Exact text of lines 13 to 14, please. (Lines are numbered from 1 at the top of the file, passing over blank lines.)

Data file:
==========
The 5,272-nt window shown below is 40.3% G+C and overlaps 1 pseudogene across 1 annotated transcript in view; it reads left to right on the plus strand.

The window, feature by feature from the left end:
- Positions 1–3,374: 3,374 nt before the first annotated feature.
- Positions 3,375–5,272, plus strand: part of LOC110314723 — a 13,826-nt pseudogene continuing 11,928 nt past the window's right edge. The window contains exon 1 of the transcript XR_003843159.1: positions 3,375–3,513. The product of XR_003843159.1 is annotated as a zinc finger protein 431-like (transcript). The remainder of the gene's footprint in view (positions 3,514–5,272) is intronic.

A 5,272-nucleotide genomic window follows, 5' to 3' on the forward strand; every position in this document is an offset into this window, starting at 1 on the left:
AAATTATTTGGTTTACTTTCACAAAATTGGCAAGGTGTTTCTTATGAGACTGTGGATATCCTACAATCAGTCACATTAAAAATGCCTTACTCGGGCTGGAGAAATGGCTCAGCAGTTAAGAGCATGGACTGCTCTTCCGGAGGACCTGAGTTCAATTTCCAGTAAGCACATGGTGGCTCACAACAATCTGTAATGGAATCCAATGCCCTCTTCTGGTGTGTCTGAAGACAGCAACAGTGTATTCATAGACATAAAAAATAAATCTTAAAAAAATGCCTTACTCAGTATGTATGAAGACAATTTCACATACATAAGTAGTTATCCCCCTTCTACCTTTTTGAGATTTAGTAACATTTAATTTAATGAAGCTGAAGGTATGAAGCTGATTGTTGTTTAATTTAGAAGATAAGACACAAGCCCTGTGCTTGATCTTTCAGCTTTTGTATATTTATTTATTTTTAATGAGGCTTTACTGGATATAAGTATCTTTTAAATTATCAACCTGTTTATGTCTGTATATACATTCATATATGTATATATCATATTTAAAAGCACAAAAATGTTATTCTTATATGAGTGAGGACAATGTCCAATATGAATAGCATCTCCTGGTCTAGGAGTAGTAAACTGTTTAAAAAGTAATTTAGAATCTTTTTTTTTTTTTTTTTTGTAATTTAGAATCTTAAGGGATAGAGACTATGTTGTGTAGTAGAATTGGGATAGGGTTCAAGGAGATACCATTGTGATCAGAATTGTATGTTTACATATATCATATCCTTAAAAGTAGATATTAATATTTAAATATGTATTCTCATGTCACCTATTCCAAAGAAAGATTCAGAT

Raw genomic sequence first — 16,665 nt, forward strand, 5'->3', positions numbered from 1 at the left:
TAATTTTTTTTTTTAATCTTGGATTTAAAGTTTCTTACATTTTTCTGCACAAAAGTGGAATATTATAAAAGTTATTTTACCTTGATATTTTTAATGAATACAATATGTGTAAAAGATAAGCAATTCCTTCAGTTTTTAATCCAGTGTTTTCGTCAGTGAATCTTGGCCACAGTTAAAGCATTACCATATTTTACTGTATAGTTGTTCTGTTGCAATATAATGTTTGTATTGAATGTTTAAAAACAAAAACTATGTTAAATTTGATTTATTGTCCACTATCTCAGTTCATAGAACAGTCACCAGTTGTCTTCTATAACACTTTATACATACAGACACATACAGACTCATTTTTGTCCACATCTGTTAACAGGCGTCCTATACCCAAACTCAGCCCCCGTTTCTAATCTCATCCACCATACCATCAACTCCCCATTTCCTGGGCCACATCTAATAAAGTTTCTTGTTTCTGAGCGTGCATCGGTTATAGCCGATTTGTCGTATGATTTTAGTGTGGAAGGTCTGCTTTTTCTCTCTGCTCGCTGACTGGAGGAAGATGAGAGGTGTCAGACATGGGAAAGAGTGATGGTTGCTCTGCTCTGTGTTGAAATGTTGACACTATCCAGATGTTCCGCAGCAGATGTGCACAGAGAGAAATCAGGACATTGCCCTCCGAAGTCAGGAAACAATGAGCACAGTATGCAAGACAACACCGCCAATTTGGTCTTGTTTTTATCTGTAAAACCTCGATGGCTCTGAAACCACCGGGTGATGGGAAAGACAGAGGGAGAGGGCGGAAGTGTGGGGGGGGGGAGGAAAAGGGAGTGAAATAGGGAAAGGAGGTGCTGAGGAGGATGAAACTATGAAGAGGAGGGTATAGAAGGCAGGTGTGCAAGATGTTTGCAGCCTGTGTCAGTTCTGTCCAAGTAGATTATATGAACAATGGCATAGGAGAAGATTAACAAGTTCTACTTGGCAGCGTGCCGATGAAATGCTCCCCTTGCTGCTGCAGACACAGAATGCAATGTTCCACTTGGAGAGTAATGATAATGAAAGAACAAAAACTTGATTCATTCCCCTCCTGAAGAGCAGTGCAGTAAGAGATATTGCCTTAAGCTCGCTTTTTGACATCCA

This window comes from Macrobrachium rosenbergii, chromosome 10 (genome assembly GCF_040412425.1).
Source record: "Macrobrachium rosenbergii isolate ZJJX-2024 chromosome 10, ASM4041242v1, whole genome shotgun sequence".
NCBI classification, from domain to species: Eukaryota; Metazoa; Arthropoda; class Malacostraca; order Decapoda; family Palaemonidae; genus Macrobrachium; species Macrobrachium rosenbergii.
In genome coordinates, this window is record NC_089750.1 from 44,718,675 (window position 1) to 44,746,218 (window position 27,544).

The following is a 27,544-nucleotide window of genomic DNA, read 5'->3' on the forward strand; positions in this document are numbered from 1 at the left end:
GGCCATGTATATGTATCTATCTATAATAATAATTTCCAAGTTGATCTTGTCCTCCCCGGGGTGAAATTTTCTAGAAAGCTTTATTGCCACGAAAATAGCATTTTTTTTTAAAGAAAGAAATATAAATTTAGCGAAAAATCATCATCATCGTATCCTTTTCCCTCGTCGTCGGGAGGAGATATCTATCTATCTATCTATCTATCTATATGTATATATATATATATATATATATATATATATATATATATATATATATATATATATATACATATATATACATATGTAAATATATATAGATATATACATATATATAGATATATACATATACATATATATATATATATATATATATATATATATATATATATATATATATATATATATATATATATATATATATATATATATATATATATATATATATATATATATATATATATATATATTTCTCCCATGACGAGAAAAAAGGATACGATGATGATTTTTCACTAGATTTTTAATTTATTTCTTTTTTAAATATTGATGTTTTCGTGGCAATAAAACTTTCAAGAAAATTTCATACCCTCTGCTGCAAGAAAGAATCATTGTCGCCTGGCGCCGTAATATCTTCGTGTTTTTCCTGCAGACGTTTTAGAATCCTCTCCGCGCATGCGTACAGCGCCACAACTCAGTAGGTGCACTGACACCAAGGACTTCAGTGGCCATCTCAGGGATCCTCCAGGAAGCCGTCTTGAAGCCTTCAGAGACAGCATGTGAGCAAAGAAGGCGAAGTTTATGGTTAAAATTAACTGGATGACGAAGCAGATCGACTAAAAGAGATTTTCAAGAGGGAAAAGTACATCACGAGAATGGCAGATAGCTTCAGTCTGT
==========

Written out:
The following is a 27,544-nucleotide window of genomic DNA, read 5'->3' on the forward strand; positions in this document are numbered from 1 at the left end:
GGCCATGTATATGTATCTATCTATAATAATAATTTCCAAGTTGATCTTGTCCTCCCCGGGGTGAAATTTTCTAGAAAGCTTTATTGCCACGAAAATAGCATTTTTTTTTAAAGAAAGAAATATAAATTTAGCGAAAAATCATCATCATCGTATCCTTTTCCCTCGTCGTCGGGAGGAGATATCTATCTATCTATCTATCTATCTATATGTATATATATATATATATATATATATATATATATATATATATATATATATATATATATACATATATATACATATGTAAATATATATAGATATATACATATATATAGATATATACATATACATATATATATATATATATATATATATATATATATATATATATATATATATATATATATATATATATATATATATATATATATATATATATATATATATATATATATATATATATATATTTCTCCCATGACGAGAAAAAAGGATACGATGATGATTTTTCACTAGATTTTTAATTTATTTCTTTTTTAAATATTGATGTTTTCGTGGCAATAAAACTTTCAAGAAAATTTCATACCCTCTGCTGCAAGAAAGAATCATTGTCGCCTGGCGCCGTAATATCTTCGTGTTTTTCCTGCAGACGTTTTAGAATCCTCTCCGCGCATGCGTACAGCGCCACAACTCAGTAGGTGCACTGACACCAAGGACTTCAGTGGCCATCTCAGGGATCCTCCAGGAAGCCGTCTTGAAGCCTTCAGAGACAGCATGTGAGCAAAGAAGGCGAAGTTTATGGTTAAAATTAACTGGATGACGAAGCAGATCGACTAAAAGAGATTTTCAAGAGGGAAAAGTACATCACGAGAATGGCAGATAGCTTCAGTCTGT